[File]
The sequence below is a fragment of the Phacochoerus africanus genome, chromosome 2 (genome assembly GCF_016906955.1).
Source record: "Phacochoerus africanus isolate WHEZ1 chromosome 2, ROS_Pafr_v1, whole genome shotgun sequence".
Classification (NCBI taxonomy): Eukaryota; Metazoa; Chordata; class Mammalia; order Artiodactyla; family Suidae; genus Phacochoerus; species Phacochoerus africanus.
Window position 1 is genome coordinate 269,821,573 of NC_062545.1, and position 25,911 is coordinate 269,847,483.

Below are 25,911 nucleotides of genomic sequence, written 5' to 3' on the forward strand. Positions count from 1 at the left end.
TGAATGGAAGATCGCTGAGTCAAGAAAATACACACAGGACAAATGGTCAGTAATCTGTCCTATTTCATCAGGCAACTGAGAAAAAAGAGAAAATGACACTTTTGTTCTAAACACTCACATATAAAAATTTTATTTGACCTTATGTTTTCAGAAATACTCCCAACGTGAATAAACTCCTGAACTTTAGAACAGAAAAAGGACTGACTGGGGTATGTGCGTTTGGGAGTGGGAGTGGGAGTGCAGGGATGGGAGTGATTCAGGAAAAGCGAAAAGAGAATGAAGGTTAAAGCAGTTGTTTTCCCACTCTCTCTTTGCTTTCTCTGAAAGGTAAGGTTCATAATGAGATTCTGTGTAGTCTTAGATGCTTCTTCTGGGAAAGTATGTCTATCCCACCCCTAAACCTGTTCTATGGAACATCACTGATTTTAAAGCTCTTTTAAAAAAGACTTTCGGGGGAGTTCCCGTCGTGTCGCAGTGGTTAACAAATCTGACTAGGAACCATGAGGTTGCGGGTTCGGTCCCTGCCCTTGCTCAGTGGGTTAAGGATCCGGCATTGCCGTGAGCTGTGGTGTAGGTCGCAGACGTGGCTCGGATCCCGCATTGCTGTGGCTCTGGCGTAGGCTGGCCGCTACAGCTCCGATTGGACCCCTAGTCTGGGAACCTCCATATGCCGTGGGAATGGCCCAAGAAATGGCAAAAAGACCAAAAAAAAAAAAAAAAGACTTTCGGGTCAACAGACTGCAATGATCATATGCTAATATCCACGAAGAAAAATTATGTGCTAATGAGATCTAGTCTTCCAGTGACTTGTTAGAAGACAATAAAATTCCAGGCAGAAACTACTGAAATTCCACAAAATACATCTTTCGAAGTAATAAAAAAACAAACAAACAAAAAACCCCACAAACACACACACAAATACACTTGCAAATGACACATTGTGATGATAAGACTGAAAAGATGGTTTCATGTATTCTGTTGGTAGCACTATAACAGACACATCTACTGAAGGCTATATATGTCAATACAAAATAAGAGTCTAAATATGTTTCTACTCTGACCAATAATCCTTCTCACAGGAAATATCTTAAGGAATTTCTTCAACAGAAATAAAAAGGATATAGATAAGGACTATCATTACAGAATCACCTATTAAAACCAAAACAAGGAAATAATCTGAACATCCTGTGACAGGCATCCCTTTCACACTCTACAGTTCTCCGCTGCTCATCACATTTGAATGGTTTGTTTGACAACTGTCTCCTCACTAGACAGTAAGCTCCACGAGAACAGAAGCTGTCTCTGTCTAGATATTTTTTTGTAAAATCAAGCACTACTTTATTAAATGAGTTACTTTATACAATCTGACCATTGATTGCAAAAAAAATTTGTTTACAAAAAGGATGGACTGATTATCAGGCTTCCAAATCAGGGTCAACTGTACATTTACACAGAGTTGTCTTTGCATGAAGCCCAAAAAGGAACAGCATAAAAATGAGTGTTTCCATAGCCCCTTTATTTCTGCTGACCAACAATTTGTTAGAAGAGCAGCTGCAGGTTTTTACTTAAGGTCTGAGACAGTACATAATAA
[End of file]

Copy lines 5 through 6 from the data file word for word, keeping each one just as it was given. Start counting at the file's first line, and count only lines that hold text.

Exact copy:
Below are 25,911 nucleotides of genomic sequence, written 5' to 3' on the forward strand. Positions count from 1 at the left end.
TGAATGGAAGATCGCTGAGTCAAGAAAATACACACAGGACAAATGGTCAGTAATCTGTCCTATTTCATCAGGCAACTGAGAAAAAAGAGAAAATGACACTTTTGTTCTAAACACTCACATATAAAAATTTTATTTGACCTTATGTTTTCAGAAATACTCCCAACGTGAATAAACTCCTGAACTTTAGAACAGAAAAAGGACTGACTGGGGTATGTGCGTTTGGGAGTGGGAGTGGGAGTGCAGGGATGGGAGTGATTCAGGAAAAGCGAAAAGAGAATGAAGGTTAAAGCAGTTGTTTTCCCACTCTCTCTTTGCTTTCTCTGAAAGGTAAGGTTCATAATGAGATTCTGTGTAGTCTTAGATGCTTCTTCTGGGAAAGTATGTCTATCCCACCCCTAAACCTGTTCTATGGAACATCACTGATTTTAAAGCTCTTTTAAAAAAGACTTTCGGGGGAGTTCCCGTCGTGTCGCAGTGGTTAACAAATCTGACTAGGAACCATGAGGTTGCGGGTTCGGTCCCTGCCCTTGCTCAGTGGGTTAAGGATCCGGCATTGCCGTGAGCTGTGGTGTAGGTCGCAGACGTGGCTCGGATCCCGCATTGCTGTGGCTCTGGCGTAGGCTGGCCGCTACAGCTCCGATTGGACCCCTAGTCTGGGAACCTCCATATGCCGTGGGAATGGCCCAAGAAATGGCAAAAAGACCAAAAAAAAAAAAAAAAGACTTTCGGGTCAACAGACTGCAATGATCATATGCTAATATCCACGAAGAAAAATTATGTGCTAATGAGATCTAGTCTTCCAGTGACTTGTTAGAAGACAATAAAATTCCAGGCAGAAACTACTGAAATTCCACAAAATACATCTTTCGAAGTAATAAAAAAACAAACAAACAAAAAACCCCACAAACACACACACAAATACACTTGCAAATGACACATTGTGATGATAAGACTGAAAAGATGGTTTCATGTATTCTGTTGGTAGCACTATAACAGACACATCTACTGAAGGCTATATATGTCAATACAAAATAAGAGTCTAAATATGTTTCTACTCTGACCAATAATCCTTCTCACAGGAAATATCTTAAGGAATTTCTTCAACAGAAATAAAAAGGATATAGATAAGGACTATCATTACAGAATCACCTATTAAAACCAAAACAAGGAAATAATCTGAACATCCTGTGACAGGCATCCCTTTCACACTCTACAGTTCTCCGCTGCTCATCACATTTGAATGGTTTGTTTGACAACTGTCTCCTCACTAGACAGTAAGCTCCACGAGAACAGAAGCTGTCTCTGTCTAGATATTTTTTTGTAAAATCAAGCACTACTTTATTAAATGAGTTACTTTATACAATCTGACCATTGATTGCAAAAAAAATTTGTTTACAAAAAGGATGGACTGATTATCAGGCTTCCAAATCAGGGTCAACTGTACATTTACACAGAGTTGTCTTTGCATGAAGCCCAAAAAGGAACAGCATAAAAATGAGTGTTTCCATAGCCCCTTTATTTCTGCTGACCAACAATTTGTTAGAAGAGCAGCTGCAGGTTTTTACTTAAGGTCTGAGACAGTACATAATAA